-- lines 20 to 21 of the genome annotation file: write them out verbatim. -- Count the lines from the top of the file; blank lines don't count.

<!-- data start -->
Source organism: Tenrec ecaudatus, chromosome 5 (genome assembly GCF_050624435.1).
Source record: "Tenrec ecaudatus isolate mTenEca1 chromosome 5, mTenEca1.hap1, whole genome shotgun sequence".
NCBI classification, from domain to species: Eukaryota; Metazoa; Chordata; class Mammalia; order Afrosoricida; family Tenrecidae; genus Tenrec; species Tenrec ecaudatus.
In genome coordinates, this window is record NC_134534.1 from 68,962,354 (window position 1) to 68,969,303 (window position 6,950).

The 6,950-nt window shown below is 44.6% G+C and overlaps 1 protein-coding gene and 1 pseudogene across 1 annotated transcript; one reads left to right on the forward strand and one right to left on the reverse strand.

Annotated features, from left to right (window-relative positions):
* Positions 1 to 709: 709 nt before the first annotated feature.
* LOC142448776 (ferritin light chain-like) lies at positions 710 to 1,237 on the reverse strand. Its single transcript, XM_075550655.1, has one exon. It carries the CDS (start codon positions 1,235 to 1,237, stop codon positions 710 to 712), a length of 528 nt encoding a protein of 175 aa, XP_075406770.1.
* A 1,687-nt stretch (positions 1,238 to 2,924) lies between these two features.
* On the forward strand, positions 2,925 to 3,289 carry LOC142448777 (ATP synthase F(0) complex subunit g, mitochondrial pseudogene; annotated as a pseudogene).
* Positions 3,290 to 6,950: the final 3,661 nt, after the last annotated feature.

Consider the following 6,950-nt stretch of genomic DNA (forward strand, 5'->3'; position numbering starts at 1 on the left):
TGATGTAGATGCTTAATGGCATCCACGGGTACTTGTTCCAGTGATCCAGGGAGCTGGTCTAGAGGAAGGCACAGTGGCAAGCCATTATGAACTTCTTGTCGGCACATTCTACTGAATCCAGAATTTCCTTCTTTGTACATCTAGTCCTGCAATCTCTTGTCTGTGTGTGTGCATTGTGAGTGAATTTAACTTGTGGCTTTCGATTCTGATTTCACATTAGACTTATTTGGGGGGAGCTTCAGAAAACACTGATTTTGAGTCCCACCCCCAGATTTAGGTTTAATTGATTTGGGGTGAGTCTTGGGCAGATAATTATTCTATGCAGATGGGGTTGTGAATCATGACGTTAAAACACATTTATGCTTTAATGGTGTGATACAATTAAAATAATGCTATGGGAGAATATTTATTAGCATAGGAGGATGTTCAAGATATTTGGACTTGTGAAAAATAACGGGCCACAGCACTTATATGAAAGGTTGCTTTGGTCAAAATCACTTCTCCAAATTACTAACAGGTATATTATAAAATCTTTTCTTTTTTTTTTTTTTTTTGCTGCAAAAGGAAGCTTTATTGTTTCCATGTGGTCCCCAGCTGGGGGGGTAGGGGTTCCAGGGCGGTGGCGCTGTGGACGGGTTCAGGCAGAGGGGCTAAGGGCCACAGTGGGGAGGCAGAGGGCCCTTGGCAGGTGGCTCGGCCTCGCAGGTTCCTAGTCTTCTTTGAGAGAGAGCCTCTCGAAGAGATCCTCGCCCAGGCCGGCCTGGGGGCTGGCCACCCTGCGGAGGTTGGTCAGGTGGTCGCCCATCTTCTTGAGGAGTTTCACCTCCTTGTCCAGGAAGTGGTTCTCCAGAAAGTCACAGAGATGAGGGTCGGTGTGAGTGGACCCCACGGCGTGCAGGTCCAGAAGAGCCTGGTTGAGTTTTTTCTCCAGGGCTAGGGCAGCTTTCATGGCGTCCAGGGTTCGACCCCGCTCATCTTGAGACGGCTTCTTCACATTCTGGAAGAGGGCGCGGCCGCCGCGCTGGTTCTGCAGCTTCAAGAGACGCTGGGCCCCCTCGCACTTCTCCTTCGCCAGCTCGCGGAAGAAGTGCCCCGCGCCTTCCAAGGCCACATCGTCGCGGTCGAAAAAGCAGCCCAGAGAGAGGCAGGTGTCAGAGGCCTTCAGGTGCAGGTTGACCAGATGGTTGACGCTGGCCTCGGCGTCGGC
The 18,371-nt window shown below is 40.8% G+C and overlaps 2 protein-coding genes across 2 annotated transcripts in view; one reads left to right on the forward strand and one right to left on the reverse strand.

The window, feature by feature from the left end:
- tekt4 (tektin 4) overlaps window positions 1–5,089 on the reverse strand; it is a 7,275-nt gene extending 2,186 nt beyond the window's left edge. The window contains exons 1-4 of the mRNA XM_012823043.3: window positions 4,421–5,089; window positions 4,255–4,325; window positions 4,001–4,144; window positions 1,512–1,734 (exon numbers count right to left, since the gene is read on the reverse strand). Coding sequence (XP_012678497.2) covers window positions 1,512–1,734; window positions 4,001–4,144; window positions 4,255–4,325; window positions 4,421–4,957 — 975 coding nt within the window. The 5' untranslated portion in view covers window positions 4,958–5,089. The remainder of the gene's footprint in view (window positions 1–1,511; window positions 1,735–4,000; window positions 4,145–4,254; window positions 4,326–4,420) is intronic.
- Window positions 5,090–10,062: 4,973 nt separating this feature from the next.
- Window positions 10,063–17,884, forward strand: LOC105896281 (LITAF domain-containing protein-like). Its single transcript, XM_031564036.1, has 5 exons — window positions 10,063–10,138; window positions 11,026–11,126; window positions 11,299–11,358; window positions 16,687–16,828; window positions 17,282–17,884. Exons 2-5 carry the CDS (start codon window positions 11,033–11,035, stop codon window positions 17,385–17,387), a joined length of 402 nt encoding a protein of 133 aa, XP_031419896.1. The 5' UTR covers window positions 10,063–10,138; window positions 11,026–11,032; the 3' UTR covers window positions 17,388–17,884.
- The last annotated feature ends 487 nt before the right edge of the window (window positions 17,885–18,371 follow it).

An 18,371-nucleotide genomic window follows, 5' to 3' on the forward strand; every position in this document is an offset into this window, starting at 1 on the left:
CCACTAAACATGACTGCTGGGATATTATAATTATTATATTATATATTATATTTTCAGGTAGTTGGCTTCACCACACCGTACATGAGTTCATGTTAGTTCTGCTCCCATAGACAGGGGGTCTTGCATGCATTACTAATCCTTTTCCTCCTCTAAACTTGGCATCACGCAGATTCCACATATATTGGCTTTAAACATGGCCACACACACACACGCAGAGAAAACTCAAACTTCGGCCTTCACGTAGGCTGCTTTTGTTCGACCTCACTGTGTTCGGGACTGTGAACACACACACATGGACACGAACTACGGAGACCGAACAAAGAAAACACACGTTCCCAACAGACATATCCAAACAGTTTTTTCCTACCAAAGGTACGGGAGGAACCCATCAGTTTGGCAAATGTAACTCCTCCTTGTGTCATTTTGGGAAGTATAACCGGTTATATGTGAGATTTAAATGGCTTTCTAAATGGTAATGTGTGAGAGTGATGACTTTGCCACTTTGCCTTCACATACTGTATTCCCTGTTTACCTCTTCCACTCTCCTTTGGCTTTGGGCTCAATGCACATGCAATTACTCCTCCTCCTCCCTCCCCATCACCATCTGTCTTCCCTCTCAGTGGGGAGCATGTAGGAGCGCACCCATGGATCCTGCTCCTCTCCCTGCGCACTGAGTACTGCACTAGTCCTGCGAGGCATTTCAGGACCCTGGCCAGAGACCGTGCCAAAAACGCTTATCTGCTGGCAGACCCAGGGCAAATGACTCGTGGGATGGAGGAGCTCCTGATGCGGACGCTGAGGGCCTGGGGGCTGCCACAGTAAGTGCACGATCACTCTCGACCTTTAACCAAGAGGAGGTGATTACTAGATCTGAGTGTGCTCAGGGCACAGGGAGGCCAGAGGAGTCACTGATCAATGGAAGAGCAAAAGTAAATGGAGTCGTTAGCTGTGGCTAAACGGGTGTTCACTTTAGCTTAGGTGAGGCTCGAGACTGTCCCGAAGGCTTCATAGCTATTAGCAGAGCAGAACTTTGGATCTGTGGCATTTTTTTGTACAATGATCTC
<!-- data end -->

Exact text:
An 18,371-nucleotide genomic window follows, 5' to 3' on the forward strand; every position in this document is an offset into this window, starting at 1 on the left:
CCACTAAACATGACTGCTGGGATATTATAATTATTATATTATATATTATATTTTCAGGTAGTTGGCTTCACCACACCGTACATGAGTTCATGTTAGTTCTGCTCCCATAGACAGGGGGTCTTGCATGCATTACTAATCCTTTTCCTCCTCTAAACTTGGCATCACGCAGATTCCACATATATTGGCTTTAAACATGGCCACACACACACACGCAGAGAAAACTCAAACTTCGGCCTTCACGTAGGCTGCTTTTGTTCGACCTCACTGTGTTCGGGACTGTGAACACACACACATGGACACGAACTACGGAGACCGAACAAAGAAAACACACGTTCCCAACAGACATATCCAAACAGTTTTTTCCTACCAAAGGTACGGGAGGAACCCATCAGTTTGGCAAATGTAACTCCTCCTTGTGTCATTTTGGGAAGTATAACCGGTTATATGTGAGATTTAAATGGCTTTCTAAATGGTAATGTGTGAGAGTGATGACTTTGCCACTTTGCCTTCACATACTGTATTCCCTGTTTACCTCTTCCACTCTCCTTTGGCTTTGGGCTCAATGCACATGCAATTACTCCTCCTCCTCCCTCCCCATCACCATCTGTCTTCCCTCTCAGTGGGGAGCATGTAGGAGCGCACCCATGGATCCTGCTCCTCTCCCTGCGCACTGAGTACTGCACTAGTCCTGCGAGGCATTTCAGGACCCTGGCCAGAGACCGTGCCAAAAACGCTTATCTGCTGGCAGACCCAGGGCAAATGACTCGTGGGATGGAGGAGCTCCTGATGCGGACGCTGAGGGCCTGGGGGCTGCCACAGTAAGTGCACGATCACTCTCGACCTTTAACCAAGAGGAGGTGATTACTAGATCTGAGTGTGCTCAGGGCACAGGGAGGCCAGAGGAGTCACTGATCAATGGAAGAGCAAAAGTAAATGGAGTCGTTAGCTGTGGCTAAACGGGTGTTCACTTTAGCTTAGGTGAGGCTCGAGACTGTCCCGAAGGCTTCATAGCTATTAGCAGAGCAGAACTTTGGATCTGTGGCATTTTTTTGTACAATGATCTC